WASHINGTON -- Companies will continue to have broad authority to block investors from playing a bigger role in electing members of corporate boards, federal regulators ruled yesterday.
The 3-1 vote by the Securities and Exchange Commission drew rebukes from investor activists, who say average shareholders are virtually powerless to deal with board members who aren't looking out for their interests.
"Responsible management need not fear its shareholders," said Commissioner Anne L. Nazareth, who cast the lone dissent. "I am obviously disappointed."
SEC Chairman Christopher Cox defended the vote, which he said upholds a long-standing policy in which companies have the right to block placement of shareholder election resolutions on their corporate ballots.
Cox said he remains committed to establishing new rules that would give shareholders a greater voice in corporate elections. Yesterday's vote was required, he said, because of a 2006 appellate ruling that could lead to inconsistent standards for board elections in different parts of the country and jeopardize certain investor protections.
"Today is not the end, and I hope all stakeholders will continue to work with us," Cox said. He added later that he expected to "move forward and reopen this discussion in 2008."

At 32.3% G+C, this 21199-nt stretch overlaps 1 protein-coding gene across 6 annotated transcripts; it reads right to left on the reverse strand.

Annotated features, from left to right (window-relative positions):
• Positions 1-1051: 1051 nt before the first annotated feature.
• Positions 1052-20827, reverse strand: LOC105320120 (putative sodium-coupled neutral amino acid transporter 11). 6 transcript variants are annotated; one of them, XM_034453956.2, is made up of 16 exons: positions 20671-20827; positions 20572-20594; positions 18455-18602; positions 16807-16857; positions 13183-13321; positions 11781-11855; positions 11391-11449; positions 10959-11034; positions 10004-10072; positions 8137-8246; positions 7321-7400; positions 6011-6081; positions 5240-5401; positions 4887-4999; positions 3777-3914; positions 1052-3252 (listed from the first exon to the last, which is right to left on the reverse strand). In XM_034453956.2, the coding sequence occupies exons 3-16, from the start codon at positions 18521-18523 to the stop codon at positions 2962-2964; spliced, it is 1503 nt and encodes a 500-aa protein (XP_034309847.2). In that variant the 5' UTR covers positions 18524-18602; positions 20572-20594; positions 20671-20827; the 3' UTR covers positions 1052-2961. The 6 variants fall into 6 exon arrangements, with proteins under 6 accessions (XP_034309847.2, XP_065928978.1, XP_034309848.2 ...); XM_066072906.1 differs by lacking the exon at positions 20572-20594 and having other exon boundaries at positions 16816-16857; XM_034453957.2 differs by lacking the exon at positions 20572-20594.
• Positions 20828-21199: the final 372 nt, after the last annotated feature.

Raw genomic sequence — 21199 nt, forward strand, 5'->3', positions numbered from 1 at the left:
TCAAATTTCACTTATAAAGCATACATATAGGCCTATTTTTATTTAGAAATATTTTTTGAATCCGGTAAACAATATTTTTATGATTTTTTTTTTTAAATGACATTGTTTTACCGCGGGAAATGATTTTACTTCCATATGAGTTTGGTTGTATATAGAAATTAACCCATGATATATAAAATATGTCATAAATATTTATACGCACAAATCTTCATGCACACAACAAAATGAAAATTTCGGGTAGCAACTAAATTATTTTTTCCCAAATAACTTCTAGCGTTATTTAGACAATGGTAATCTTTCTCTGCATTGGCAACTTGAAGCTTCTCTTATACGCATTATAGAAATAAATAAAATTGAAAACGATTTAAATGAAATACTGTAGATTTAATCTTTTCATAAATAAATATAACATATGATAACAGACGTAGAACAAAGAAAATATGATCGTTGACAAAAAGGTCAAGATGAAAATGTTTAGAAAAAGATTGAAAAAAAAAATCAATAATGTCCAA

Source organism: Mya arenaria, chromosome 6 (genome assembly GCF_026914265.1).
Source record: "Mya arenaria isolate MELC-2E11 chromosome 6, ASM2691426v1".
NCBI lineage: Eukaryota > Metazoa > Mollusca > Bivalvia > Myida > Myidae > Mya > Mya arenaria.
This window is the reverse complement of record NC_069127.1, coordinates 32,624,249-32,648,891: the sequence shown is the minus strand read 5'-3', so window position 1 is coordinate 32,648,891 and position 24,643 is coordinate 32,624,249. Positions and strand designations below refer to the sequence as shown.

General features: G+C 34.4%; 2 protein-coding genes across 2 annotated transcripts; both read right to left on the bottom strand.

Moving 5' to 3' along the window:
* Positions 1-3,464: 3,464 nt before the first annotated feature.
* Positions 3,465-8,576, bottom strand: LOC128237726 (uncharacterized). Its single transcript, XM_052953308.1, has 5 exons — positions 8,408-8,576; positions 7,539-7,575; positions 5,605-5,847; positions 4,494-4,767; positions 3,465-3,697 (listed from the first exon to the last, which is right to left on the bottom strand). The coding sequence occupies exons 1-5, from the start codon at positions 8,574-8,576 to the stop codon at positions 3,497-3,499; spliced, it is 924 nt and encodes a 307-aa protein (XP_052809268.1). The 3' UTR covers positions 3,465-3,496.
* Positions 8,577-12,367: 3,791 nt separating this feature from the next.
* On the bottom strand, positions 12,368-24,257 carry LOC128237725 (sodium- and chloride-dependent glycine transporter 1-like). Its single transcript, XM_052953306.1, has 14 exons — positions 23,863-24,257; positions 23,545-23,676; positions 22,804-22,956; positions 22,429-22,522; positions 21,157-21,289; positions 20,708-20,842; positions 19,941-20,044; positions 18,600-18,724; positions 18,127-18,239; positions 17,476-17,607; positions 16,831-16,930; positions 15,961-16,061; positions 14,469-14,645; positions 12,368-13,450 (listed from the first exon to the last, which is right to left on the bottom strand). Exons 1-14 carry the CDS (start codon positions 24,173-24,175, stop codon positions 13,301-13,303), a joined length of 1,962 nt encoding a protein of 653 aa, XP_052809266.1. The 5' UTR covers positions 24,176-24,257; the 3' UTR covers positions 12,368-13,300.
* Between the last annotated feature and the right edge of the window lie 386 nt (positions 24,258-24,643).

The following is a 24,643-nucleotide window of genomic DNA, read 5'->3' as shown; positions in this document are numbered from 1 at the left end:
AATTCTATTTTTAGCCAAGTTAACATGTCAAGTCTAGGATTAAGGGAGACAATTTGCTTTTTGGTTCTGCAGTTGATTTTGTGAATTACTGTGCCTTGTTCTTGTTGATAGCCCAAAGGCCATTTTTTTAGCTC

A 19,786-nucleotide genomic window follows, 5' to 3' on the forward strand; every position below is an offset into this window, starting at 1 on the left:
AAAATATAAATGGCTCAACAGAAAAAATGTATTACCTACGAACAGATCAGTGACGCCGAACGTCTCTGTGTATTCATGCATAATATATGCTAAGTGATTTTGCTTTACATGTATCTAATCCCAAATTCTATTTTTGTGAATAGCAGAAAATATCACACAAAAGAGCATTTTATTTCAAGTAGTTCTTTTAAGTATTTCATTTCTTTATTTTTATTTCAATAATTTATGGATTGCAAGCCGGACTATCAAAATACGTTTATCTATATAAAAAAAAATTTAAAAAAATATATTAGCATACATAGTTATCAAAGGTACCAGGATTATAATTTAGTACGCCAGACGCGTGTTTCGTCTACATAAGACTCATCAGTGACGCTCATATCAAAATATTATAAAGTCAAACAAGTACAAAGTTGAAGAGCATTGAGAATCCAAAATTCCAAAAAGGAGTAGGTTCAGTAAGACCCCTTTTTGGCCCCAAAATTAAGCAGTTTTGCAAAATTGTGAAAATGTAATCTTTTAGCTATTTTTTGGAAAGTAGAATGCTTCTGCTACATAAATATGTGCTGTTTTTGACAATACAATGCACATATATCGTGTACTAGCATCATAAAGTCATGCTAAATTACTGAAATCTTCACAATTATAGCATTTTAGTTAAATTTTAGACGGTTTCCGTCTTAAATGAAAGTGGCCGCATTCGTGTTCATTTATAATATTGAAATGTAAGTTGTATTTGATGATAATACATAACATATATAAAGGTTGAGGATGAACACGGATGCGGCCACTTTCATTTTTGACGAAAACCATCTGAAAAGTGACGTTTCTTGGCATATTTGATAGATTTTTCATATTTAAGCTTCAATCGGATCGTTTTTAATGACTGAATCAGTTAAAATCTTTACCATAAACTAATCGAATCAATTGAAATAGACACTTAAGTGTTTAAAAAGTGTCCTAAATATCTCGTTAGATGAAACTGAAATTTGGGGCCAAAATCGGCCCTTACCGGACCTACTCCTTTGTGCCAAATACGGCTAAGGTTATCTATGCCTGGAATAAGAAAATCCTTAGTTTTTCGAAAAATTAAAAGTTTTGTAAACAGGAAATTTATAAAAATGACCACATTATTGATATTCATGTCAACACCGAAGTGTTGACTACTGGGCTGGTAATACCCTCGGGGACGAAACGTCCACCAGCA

Shareholders typically have little ability to influence the director nomination process other than to mount maverick, out-of-pocket campaigns.
Opponents of expanding such rights, including access to corporate proxy election materials, contend that groups with narrow agendas could end up with undue influence. They say that other reforms, such as the increasing number of independent directors, make the election proposals unnecessary.
But advocates maintain that such powers would help ensure that directors stay accountable to shareholders and perform their role as watchdogs, rather than fall under the sway of high-powered chief executives.
The issue has sparked a barrage of more than 34,000 letters to the SEC, officials said yesterday.
Shortly after the vote, officials at the American Federation of State, County and Municipal Employees said they were filing election resolutions for 2008 at Bear Stearns Cos. and JPMorgan Chase & Co., claiming they had mismanaged mortgage-related matters.
Richard C. Ferlauto, director of corporate governance and pension investment at AFSCME, said the union's pension fund and allies also planned to file further resolutions, and that they would press them in the courts if necessary.
Jonathan Peterson writes for the Los Angeles Times.